Leading Adeline back to a sofa, the clerk sat down and let her open her bag. High-quality satins and chiffons laid folded neatly inside, and the clerk leaned forward, looking over what she had. With dainty hands, she picked up one of her purses, a small white clutch Jackson had bought her for their wedding. She swallowed a little roughly.

One by one, dresses and blouses were removed and set aside after careful scrutiny. Memories followed and stuck her with every piece removed until both suitcases were unpacked and closed up once again. Five years laid out in front of her, about to be pawned off on the advice of a guy she’d known for all of three hours. Her fingers twitched and she wanted to snatch everything back, but she stayed strong, tucking a strand of dark hair behind her ear.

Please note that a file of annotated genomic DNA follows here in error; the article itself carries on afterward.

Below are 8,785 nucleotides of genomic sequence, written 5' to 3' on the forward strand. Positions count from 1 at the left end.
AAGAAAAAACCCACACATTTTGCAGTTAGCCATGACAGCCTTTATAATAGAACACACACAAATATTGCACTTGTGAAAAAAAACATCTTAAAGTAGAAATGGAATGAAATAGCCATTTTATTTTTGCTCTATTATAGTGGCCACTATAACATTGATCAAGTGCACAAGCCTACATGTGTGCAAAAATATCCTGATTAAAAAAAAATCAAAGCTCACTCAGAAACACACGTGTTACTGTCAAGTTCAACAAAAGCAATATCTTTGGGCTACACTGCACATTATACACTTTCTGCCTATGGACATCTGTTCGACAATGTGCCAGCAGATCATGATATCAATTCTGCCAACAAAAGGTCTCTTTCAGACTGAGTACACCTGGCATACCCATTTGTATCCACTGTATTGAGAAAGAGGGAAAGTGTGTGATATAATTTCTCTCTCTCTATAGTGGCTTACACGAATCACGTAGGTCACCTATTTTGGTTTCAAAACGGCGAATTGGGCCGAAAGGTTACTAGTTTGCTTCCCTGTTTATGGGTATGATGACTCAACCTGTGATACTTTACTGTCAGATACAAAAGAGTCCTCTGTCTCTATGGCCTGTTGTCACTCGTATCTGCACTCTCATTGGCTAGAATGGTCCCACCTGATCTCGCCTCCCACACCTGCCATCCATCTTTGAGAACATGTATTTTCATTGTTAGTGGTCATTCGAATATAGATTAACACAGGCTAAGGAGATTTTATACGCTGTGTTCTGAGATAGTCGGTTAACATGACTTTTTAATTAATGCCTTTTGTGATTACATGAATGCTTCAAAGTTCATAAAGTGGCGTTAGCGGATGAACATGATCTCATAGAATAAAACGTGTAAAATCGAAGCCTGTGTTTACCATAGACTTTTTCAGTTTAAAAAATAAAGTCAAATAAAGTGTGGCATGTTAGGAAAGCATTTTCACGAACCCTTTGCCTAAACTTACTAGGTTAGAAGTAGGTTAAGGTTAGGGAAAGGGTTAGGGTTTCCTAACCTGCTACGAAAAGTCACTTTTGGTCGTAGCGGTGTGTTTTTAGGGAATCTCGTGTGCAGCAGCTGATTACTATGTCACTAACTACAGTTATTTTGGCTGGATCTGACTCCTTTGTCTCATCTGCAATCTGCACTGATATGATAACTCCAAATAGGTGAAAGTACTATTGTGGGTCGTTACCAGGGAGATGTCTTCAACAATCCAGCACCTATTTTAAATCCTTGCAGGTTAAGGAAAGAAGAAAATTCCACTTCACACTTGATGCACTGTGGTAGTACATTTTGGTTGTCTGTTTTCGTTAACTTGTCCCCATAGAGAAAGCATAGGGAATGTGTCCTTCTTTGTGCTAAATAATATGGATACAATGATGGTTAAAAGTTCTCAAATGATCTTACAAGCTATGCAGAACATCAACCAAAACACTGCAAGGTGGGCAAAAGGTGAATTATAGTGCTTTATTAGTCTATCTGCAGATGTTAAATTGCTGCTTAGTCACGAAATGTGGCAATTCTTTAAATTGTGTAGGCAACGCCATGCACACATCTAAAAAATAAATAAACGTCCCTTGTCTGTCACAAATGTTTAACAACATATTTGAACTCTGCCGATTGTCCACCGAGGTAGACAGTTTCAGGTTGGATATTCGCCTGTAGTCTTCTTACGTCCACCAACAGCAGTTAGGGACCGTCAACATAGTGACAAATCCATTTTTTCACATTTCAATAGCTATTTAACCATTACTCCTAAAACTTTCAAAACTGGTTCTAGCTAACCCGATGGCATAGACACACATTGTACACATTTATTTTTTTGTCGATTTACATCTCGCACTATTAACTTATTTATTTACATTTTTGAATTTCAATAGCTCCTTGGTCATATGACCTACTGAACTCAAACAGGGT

“So? What’d’ya think?” She asked sweetly.

“You have some beautiful pieces here,” The clerk said, running her fingers over a pair of her heels. “I can tell you were some kind of fashion icon back home. Always setting trends, right?”

Thinking of home made her nod softly, voice quiet. “Right.”

“I think I can take this stuff off your hands. Come with me.”

Adeline walked out $2000 richer. Rowan was impressed, leaned against the wall of the bar, waiting on her.

“You did good, cupcake. There’s a thrift store a couple blocks down,” He told her, starting to walk off. She followed, a bit slower. Her hands felt empty without her suitcases, and she rubbed her ring finger, trying to distract herself by looking around the little town they’d stopped in. It was a sleepy Sunday, so not many people were out and about. Shops were closed, for the most part, but neon lights glowed in certain brick buildings. She could hear the trains now, loud and horns blowing as they passed through the suburban areas. Church bells rang in the distance, and she found herself wishing she could walk into one and take a seat.